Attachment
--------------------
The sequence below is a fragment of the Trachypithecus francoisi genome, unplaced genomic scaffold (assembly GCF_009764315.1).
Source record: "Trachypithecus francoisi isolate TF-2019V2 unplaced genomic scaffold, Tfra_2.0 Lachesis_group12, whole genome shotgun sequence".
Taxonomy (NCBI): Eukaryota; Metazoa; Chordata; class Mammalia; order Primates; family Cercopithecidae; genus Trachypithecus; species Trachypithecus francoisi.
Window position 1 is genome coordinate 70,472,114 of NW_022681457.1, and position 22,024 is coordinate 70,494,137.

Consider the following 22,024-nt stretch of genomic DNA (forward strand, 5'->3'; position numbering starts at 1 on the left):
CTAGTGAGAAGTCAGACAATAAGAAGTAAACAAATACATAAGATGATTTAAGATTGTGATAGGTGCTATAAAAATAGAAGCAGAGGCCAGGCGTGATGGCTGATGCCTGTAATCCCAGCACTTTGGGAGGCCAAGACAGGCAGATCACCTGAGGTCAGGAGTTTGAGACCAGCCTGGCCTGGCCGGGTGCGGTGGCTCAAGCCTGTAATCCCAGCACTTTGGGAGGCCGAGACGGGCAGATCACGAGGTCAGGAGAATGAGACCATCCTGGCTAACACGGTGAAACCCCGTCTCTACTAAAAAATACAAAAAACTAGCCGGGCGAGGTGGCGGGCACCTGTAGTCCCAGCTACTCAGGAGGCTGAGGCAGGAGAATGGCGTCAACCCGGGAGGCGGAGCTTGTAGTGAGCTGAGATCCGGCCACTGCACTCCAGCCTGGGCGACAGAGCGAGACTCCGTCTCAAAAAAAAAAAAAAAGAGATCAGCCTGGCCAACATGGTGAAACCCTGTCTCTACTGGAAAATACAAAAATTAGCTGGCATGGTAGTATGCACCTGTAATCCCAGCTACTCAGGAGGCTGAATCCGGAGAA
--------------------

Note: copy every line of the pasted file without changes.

The sequence below is a fragment of the Trachypithecus francoisi genome, unplaced genomic scaffold (assembly GCF_009764315.1).
Source record: "Trachypithecus francoisi isolate TF-2019V2 unplaced genomic scaffold, Tfra_2.0 Lachesis_group12, whole genome shotgun sequence".
Taxonomy (NCBI): Eukaryota; Metazoa; Chordata; class Mammalia; order Primates; family Cercopithecidae; genus Trachypithecus; species Trachypithecus francoisi.
Window position 1 is genome coordinate 70,472,114 of NW_022681457.1, and position 22,024 is coordinate 70,494,137.

Consider the following 22,024-nt stretch of genomic DNA (forward strand, 5'->3'; position numbering starts at 1 on the left):
CTAGTGAGAAGTCAGACAATAAGAAGTAAACAAATACATAAGATGATTTAAGATTGTGATAGGTGCTATAAAAATAGAAGCAGAGGCCAGGCGTGATGGCTGATGCCTGTAATCCCAGCACTTTGGGAGGCCAAGACAGGCAGATCACCTGAGGTCAGGAGTTTGAGACCAGCCTGGCCTGGCCGGGTGCGGTGGCTCAAGCCTGTAATCCCAGCACTTTGGGAGGCCGAGACGGGCAGATCACGAGGTCAGGAGAATGAGACCATCCTGGCTAACACGGTGAAACCCCGTCTCTACTAAAAAATACAAAAAACTAGCCGGGCGAGGTGGCGGGCACCTGTAGTCCCAGCTACTCAGGAGGCTGAGGCAGGAGAATGGCGTCAACCCGGGAGGCGGAGCTTGTAGTGAGCTGAGATCCGGCCACTGCACTCCAGCCTGGGCGACAGAGCGAGACTCCGTCTCAAAAAAAAAAAAAAAGAGATCAGCCTGGCCAACATGGTGAAACCCTGTCTCTACTGGAAAATACAAAAATTAGCTGGCATGGTAGTATGCACCTGTAATCCCAGCTACTCAGGAGGCTGAATCCGGAGAA